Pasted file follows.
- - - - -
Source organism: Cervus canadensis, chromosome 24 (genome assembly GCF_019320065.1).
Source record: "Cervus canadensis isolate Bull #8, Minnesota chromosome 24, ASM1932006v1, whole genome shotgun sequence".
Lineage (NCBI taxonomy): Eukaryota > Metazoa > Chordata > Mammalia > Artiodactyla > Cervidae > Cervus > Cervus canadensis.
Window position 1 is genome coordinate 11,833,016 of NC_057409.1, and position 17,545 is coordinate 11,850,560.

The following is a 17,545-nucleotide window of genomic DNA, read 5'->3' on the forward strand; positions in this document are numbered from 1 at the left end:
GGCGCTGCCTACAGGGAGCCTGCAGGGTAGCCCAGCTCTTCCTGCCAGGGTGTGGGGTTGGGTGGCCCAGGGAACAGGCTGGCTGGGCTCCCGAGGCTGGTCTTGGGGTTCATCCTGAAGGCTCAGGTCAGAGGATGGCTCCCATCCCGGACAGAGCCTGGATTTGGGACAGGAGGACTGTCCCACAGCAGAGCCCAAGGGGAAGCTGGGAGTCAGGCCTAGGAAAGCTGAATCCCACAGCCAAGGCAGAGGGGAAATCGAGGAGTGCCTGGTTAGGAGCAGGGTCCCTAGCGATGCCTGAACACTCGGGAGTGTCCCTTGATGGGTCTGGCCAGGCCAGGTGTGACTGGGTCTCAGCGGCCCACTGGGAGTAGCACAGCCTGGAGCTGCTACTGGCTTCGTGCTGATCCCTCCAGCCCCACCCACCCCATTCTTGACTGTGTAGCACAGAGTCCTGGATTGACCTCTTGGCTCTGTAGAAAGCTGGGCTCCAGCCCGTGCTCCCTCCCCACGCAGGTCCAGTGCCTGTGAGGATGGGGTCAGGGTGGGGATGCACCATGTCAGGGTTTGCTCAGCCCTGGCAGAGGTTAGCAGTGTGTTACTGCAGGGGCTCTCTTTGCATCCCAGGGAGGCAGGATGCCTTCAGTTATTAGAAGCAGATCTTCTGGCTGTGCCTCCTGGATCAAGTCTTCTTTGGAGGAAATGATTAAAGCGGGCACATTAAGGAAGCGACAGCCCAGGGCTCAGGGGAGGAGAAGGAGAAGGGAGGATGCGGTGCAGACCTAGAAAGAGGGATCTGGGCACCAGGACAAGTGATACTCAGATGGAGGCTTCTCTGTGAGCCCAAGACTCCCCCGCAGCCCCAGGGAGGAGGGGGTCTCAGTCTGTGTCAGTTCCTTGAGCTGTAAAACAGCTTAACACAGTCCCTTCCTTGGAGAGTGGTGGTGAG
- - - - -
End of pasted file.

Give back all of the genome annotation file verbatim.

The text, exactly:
Source organism: Cervus canadensis, chromosome 24 (genome assembly GCF_019320065.1).
Source record: "Cervus canadensis isolate Bull #8, Minnesota chromosome 24, ASM1932006v1, whole genome shotgun sequence".
Lineage (NCBI taxonomy): Eukaryota > Metazoa > Chordata > Mammalia > Artiodactyla > Cervidae > Cervus > Cervus canadensis.
Window position 1 is genome coordinate 11,833,016 of NC_057409.1, and position 17,545 is coordinate 11,850,560.

The following is a 17,545-nucleotide window of genomic DNA, read 5'->3' on the forward strand; positions in this document are numbered from 1 at the left end:
GGCGCTGCCTACAGGGAGCCTGCAGGGTAGCCCAGCTCTTCCTGCCAGGGTGTGGGGTTGGGTGGCCCAGGGAACAGGCTGGCTGGGCTCCCGAGGCTGGTCTTGGGGTTCATCCTGAAGGCTCAGGTCAGAGGATGGCTCCCATCCCGGACAGAGCCTGGATTTGGGACAGGAGGACTGTCCCACAGCAGAGCCCAAGGGGAAGCTGGGAGTCAGGCCTAGGAAAGCTGAATCCCACAGCCAAGGCAGAGGGGAAATCGAGGAGTGCCTGGTTAGGAGCAGGGTCCCTAGCGATGCCTGAACACTCGGGAGTGTCCCTTGATGGGTCTGGCCAGGCCAGGTGTGACTGGGTCTCAGCGGCCCACTGGGAGTAGCACAGCCTGGAGCTGCTACTGGCTTCGTGCTGATCCCTCCAGCCCCACCCACCCCATTCTTGACTGTGTAGCACAGAGTCCTGGATTGACCTCTTGGCTCTGTAGAAAGCTGGGCTCCAGCCCGTGCTCCCTCCCCACGCAGGTCCAGTGCCTGTGAGGATGGGGTCAGGGTGGGGATGCACCATGTCAGGGTTTGCTCAGCCCTGGCAGAGGTTAGCAGTGTGTTACTGCAGGGGCTCTCTTTGCATCCCAGGGAGGCAGGATGCCTTCAGTTATTAGAAGCAGATCTTCTGGCTGTGCCTCCTGGATCAAGTCTTCTTTGGAGGAAATGATTAAAGCGGGCACATTAAGGAAGCGACAGCCCAGGGCTCAGGGGAGGAGAAGGAGAAGGGAGGATGCGGTGCAGACCTAGAAAGAGGGATCTGGGCACCAGGACAAGTGATACTCAGATGGAGGCTTCTCTGTGAGCCCAAGACTCCCCCGCAGCCCCAGGGAGGAGGGGGTCTCAGTCTGTGTCAGTTCCTTGAGCTGTAAAACAGCTTAACACAGTCCCTTCCTTGGAGAGTGGTGGTGAG